• 8. 8 Rozell and Reaven Fig. 6. P-box generated for drilling site discharge risk.Fig. 4. P-box generated for well casing failure surface contamination (Fig. 6) were modest, at at least 200 m3 of contaminated fluids (by compari-the 99.9th percentile, a rare, but serious retention son, an Olympic-size swimming pool has a volume ofpond failure could generate a very large contami- 2500 m3 ).nated water discharge to local waters. An importantfeature of Fig. 7, the left side, or best-case boundary, 4. DISCUSSIONis expanded in Fig. 8 which more clearly shows that itwas very likely that an individual well would generate Estimating the risks of contamination scenarios is subject to more general underlying methodologi- cal and conceptual dilemmas than can be addressedFig. 5. P-box generated for fracture leaks to aquifer risk. Fig. 7. P-box generated for wastewater discharge risk.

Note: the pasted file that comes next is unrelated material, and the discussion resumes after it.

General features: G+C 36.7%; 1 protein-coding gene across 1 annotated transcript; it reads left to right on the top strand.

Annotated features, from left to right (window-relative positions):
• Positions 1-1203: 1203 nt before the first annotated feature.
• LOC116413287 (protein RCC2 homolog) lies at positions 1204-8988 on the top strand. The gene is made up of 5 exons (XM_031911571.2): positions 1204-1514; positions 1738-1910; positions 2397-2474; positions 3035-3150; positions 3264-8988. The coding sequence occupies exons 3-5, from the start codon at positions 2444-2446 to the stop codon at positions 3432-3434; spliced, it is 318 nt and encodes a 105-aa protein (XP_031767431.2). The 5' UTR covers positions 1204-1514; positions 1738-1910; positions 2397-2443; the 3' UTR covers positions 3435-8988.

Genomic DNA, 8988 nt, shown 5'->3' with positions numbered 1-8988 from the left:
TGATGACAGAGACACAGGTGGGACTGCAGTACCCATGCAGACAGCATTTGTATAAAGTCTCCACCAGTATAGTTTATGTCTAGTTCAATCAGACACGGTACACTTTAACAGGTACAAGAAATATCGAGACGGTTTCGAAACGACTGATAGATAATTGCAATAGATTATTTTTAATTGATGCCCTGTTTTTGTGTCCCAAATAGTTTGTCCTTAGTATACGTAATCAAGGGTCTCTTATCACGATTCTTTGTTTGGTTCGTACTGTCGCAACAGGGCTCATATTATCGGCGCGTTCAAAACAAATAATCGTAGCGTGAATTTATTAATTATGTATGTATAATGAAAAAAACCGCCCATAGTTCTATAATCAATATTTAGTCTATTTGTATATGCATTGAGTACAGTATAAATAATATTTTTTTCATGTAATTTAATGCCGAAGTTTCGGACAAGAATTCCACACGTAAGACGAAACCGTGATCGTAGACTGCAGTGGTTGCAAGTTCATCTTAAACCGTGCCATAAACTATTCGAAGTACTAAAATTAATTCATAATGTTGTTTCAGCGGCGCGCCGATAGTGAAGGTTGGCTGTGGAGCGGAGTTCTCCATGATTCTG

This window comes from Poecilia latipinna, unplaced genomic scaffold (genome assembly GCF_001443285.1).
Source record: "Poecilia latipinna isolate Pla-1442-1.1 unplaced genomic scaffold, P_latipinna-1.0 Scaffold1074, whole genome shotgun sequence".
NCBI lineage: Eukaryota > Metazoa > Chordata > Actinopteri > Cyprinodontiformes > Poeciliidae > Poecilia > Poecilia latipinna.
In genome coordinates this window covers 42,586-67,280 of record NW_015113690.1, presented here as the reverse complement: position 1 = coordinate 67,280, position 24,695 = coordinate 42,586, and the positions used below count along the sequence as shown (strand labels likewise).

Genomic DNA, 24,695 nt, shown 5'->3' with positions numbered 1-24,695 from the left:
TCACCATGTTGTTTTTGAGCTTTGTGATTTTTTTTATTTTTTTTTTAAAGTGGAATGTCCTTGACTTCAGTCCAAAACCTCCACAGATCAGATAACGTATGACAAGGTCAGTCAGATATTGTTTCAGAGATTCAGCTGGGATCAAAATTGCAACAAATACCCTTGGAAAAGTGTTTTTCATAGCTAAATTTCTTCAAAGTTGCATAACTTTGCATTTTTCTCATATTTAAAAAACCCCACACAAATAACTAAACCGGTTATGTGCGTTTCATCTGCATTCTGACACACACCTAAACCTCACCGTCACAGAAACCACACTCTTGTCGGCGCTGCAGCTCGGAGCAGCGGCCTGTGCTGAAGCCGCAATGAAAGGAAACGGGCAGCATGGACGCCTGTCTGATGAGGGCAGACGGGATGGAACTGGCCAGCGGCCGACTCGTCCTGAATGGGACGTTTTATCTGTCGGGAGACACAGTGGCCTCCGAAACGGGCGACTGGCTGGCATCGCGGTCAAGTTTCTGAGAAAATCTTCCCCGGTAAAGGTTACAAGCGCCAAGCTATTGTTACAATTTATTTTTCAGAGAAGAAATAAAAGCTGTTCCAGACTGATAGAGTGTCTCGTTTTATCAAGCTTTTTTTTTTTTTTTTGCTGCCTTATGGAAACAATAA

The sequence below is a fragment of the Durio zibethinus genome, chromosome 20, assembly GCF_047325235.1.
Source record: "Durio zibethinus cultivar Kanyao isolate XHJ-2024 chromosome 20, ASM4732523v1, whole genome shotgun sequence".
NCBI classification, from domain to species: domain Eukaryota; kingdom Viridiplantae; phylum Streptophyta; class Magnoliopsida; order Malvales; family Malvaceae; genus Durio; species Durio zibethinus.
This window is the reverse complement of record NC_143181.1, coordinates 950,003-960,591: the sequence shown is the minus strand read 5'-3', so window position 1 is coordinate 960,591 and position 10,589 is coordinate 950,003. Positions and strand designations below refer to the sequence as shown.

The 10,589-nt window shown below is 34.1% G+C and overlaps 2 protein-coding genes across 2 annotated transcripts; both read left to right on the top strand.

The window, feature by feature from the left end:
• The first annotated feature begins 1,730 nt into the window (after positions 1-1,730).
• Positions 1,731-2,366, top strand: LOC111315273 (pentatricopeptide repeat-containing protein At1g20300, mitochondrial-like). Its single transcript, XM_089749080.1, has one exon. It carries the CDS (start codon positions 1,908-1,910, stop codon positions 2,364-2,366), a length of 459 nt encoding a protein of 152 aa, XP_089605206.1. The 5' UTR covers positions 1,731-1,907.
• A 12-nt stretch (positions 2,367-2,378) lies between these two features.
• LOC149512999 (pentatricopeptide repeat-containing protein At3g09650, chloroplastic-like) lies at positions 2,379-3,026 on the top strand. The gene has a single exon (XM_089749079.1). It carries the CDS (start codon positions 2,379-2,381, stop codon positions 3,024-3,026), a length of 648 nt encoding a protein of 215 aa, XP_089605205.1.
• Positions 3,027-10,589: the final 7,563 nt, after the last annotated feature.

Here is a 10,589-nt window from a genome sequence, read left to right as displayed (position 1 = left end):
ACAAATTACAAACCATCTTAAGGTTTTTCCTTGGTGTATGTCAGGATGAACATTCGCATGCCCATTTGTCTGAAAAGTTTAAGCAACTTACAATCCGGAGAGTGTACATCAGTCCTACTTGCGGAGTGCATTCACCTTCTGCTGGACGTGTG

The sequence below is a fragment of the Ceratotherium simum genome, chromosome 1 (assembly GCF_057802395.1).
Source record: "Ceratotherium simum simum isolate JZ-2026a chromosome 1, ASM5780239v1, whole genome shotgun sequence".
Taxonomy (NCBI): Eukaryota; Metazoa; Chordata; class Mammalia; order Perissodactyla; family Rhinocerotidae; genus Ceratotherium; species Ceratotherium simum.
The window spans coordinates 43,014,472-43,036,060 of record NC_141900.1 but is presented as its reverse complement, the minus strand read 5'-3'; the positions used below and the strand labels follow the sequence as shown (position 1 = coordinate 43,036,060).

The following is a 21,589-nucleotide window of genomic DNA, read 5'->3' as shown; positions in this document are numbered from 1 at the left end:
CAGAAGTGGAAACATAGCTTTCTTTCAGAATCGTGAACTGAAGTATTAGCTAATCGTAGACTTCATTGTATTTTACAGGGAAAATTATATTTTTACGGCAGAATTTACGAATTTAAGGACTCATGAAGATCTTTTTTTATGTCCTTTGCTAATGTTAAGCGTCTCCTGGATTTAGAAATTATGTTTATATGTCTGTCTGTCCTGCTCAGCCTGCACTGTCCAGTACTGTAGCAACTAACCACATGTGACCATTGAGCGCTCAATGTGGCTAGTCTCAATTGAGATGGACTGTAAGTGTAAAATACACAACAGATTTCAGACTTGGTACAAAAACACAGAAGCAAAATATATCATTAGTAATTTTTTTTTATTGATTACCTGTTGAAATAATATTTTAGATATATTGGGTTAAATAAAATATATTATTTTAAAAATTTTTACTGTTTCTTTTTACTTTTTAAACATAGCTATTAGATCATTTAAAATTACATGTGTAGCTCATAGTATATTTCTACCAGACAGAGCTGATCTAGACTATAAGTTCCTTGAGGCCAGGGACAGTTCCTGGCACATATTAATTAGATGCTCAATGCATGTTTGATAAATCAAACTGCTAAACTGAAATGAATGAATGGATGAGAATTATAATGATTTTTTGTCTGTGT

• 9. Marcellus Shale Water Pollution Risk 9 Table III. Comparison of Water Contamination Pathway Risks from Hydraulic Fracturing in a Typical Macellus Shale Gas Well Best-Case 50th Worst-Case 50th Maximum Epistemic Percentile Contamination Percentile Contamination Uncertainty BetweenPathway Volume (m3 ) Volume (m3 ) Best and Worst Case (m3 )Transportation < 0.01 0.3 0.6Well casing failure < 0.01 9 60Fracture migration < 0.01 225 270Dilling site spills < 0.01 3 15,000Wastewater disposal 202 13,500 26,900 or shortly after the well construction phase. Second, any well casing failure would impact the surrounding areas during or after construction depending on dis- tance to the well. Finally, the time for fluid to migrate through fractures is poorly understood, but would likely affect drinking water sources years or decades after the well was constructed. Similarly, the rate at which hydraulic fracturing fluids would leak from a failed well casing is not con- sidered. Methane has a low molecular weight and vis- cosity and is expected to leak at a higher rate and travel farther than a heavier gas like radon and much more than many of the hydraulic fracturing compo- nents. However, it is likely that any gas leak large enough to be publicly noticeable is also leaking hy- draulic fracturing fluids. The estimate for transportation losses may be overestimated because some sites mix hydraulic frac- turing fluids on site. For these sites, most fluid goingFig. 8. Left bound (best-case) for wastewater disposal per wellp-box. to the site will consist of plain water. This overestima- tion decreases with the increasing reuse of hydraulichere—in assigning probabilities or probability dis- fracturing fluid. Regardless, the overall contributiontributions to the pertinent scientific theories and of transportation to the total potential water contam-mathematical models of groundwater contamination ination turns out to be negligible.themselves, in ensuring that all major contamination Although PBA generates mathematically rigor-scenarios have been considered, in characterizing the ous bounds(62) (i.e., the bounds are mathematicallyvarieties of uncertainty within Bayesian and non- guaranteed to enclose the true value), the bounds canBayesian frameworks, and in designing “how clean be too narrow or broad based on the validity of theis clean enough?” policy. These dilemmas are diag- data and assumptions inherent in the selection of thenosed by Reaven.(59−61) input variables. In this analysis, input bounds were No time variable was included in the present selected from currently available data and estimates.analysis to minimize the number of variables. As Any change in hydraulic fracturing practices in thesuch, only the total contamination potential at some Marcellus Shale would change the PBA. Similarly,future steady state was calculated. However, it is as the Marcellus Shale is developed, additional infor-not expected that the contamination from shale gas mation will become available and the epistemic un-would be experienced all at once or evenly over certainty should decrease. From Table III, it is clearsome predefined time period. Instead, each contam- that the lack of knowledge associated with the dis-ination pathway has a unique timeframe. First, the posal of used hydraulic fracturing fluid is the most im-spills from transportation, drilling site handling and portant area for further research. Within the disposalstorage, and disposal would be experienced during pathway, the critical variables are: the drilling and